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    Lexus brings marketing to ‘Next Level’ on Twitch

    Lexus has worked to build brand awareness among the next generation of luxury car buyers with campaigns to reach them where they spend time – namely, with gaming-related content and creators. The vehicle brand this year exceeded its engagement goals with a livestreamed game show on Twitch, the video platform owned by Amazon.

    “Next Level with Lexus” pitted four creators against each other for a chance to win $20,000 to bring their livestreams to the “next level” and have their work promoted on Twitch’s homepage. The two-hour show, which featured the 2022 Lexus NX F Sport SUV, racked up more than 500,000 views and 1.45 million total minutes watched, per a company press release.

    “With ‘Next Level,’ we learned that we can work with partners to create our own pop-culture moment,” Lisa McQueen, media manager at Lexus, said in emailed comments to Marketing Dive. “We’re thrilled that ‘Next Level’ exceeded all benchmarks for sponsored streams by over 94%.”

    The better-than-expected results are a sign of how brands can develop campaigns for streaming platforms like Twitch that combine the authenticity of user-generated content with consumer interaction. “Next Level” asked Twitch viewers to vote for the winner of the grand prize and showed the results almost immediately.

    Twitch two years ago surged in popularity at the onset of the pandemic, when people were stuck at home during lockdowns. It provided live entertainment at a time when sports leagues worldwide had canceled or delayed their seasons because of health concerns, and as more people played video games for entertainment.

    “Twitch is a valuable channel for Lexus due to its large, enthusiastic community and the live, interactive nature of the platform,” McQueen said. “Twitch’s audience is dynamic and creative — it’s well aligned with our NX customer.”

    Original branding programming

    Amid the shortage of semiconductor chips that has impaired factory output for car makers, Lexus and other luxury brands have still managed to grow. Lexus last year boosted sales by 11% to about 305,000 vehicles, behind the leader BMW’s 21% jump to almost 337,000 vehicles, according to Cox Automotive.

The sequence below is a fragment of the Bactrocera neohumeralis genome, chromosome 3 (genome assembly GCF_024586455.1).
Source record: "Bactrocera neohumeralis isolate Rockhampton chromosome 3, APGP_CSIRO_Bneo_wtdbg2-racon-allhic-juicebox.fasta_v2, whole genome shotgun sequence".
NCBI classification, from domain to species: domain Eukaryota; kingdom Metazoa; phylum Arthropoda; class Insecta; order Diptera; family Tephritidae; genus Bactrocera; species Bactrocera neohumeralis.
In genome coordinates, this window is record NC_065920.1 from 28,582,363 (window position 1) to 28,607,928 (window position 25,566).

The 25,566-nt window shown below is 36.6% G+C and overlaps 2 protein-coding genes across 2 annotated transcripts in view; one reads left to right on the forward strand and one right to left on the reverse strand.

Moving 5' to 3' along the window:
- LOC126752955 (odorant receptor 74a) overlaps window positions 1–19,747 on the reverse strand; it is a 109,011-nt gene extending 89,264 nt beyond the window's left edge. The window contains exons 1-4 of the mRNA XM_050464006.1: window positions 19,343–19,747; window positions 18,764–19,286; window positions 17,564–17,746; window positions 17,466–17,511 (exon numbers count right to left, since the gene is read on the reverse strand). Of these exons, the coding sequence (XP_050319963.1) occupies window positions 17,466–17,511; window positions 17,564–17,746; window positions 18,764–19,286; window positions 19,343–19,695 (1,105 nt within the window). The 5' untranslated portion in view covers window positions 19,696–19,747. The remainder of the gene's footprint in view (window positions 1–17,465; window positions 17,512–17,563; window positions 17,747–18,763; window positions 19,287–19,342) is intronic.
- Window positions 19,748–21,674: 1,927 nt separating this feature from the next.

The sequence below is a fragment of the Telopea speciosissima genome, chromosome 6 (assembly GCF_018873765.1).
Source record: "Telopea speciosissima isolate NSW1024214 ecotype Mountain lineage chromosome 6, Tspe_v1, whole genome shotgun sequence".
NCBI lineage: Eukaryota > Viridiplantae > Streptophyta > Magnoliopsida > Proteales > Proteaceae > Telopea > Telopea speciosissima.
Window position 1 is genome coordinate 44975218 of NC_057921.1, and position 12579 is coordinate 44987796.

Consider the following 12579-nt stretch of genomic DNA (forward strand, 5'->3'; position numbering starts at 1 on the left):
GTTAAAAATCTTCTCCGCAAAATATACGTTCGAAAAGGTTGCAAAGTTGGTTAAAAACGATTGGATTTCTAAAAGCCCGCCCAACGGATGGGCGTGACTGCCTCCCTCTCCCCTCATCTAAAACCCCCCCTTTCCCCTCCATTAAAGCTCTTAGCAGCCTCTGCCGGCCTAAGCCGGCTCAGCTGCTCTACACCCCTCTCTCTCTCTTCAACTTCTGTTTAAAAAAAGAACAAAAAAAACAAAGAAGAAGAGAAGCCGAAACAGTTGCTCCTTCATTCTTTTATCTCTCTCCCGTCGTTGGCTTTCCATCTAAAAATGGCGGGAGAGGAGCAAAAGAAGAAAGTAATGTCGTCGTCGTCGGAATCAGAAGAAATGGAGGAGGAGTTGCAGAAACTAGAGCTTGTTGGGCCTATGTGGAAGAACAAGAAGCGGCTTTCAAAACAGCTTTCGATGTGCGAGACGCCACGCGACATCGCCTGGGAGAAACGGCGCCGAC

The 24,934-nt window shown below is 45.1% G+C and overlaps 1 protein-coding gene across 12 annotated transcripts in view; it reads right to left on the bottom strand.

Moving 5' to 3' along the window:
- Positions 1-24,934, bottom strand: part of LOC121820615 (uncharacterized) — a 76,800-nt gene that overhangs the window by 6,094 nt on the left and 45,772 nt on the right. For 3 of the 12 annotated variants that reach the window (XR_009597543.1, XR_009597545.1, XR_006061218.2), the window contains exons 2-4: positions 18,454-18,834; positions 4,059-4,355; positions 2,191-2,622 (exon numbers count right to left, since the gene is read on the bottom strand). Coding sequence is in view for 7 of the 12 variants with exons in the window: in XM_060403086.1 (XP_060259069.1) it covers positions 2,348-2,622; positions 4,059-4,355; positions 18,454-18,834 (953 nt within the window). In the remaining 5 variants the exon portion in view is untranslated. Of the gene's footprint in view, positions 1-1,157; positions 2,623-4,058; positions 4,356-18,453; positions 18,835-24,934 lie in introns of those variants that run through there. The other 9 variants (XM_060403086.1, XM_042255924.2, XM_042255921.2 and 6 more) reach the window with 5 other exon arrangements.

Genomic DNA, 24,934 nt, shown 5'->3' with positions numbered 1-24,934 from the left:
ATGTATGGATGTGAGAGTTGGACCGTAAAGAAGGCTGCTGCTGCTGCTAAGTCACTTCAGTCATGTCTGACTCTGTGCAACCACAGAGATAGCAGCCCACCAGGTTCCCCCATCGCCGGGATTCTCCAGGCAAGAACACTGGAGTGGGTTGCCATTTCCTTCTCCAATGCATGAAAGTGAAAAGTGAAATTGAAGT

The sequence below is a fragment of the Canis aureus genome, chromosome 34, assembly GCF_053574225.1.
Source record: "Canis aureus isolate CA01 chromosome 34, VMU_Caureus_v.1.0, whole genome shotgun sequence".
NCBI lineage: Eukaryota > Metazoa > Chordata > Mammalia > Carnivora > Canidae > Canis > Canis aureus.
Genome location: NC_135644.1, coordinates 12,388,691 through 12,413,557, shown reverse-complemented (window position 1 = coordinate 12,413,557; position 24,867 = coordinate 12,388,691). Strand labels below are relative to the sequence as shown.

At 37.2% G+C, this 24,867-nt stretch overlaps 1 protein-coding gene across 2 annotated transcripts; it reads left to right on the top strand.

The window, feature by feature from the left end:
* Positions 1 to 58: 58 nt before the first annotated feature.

Lexus’ game show on Twitch also shows how brands can participate in original programming where they have creative control. Twitch continues to diversify its content outside of gaming livestreams, which typically have a picture-in-picture format that shows the videogame and the gamer’s reactions. One of the most popular genres of livestreams is “just chatting,” which are like video diaries where creators can show conversations and ask Twitch users to respond in real time.

    “’Next Level’ was a key pillar of our NX launch campaign, ‘Hustle for What Matters,’ which was designed to reach shoppers with great ambition carving their own paths,” McQueen said. “Our NX campaign leaned heavily into the digital and streaming space to connect with this busy audience in the channels they were most likely to engage.”

    Engaging ‘active contributors’

    Lexus determined that NX buyers are “active contributors” to the Twitch community, McQueen said.

    “With this in mind, it was important to us to build ‘Next Level’ from the ground up in partnership with Twitch to ensure the end result showcased the all-new 2022 NX F Sport in a way that respected the creators and supporters of the platform,” she said.

    The participants in the “Next Level” contest weren’t top gaming streamers like Tyler “Ninja” Blevins, a gamer who amassed millions of followers with his skill playing Fortnite. Instead, the contestants included streamers like Dominike Stanton, a comic book artist who shows his drawing technique at his “Domostanton” channel on Twitch. The Twitch community picked musician Annelle Staal, who streams as “Annelle,” the winner of the “Next Level” grand prize.

    After the “Next Level” livestream on Twitch, the content was packaged into a three-episode series on the Lexus NX Amazon Fire TV anchor page — the first time Amazon and Twitch have collaborated to share content across their platforms in this way, McQueen explained.

    Luring creators

    Twitch is among the digital platforms that seek to support the efforts of creators by helping them to monetize their efforts. Google’s YouTube pioneered revenue-sharing with creators at a time when other content-sharing apps took a hands-off approach to helping influencers monetize their posts. However, Snapchat, TikTok, Facebook and Twitter have added services for people whose content helps to generate repeat visits to their apps.

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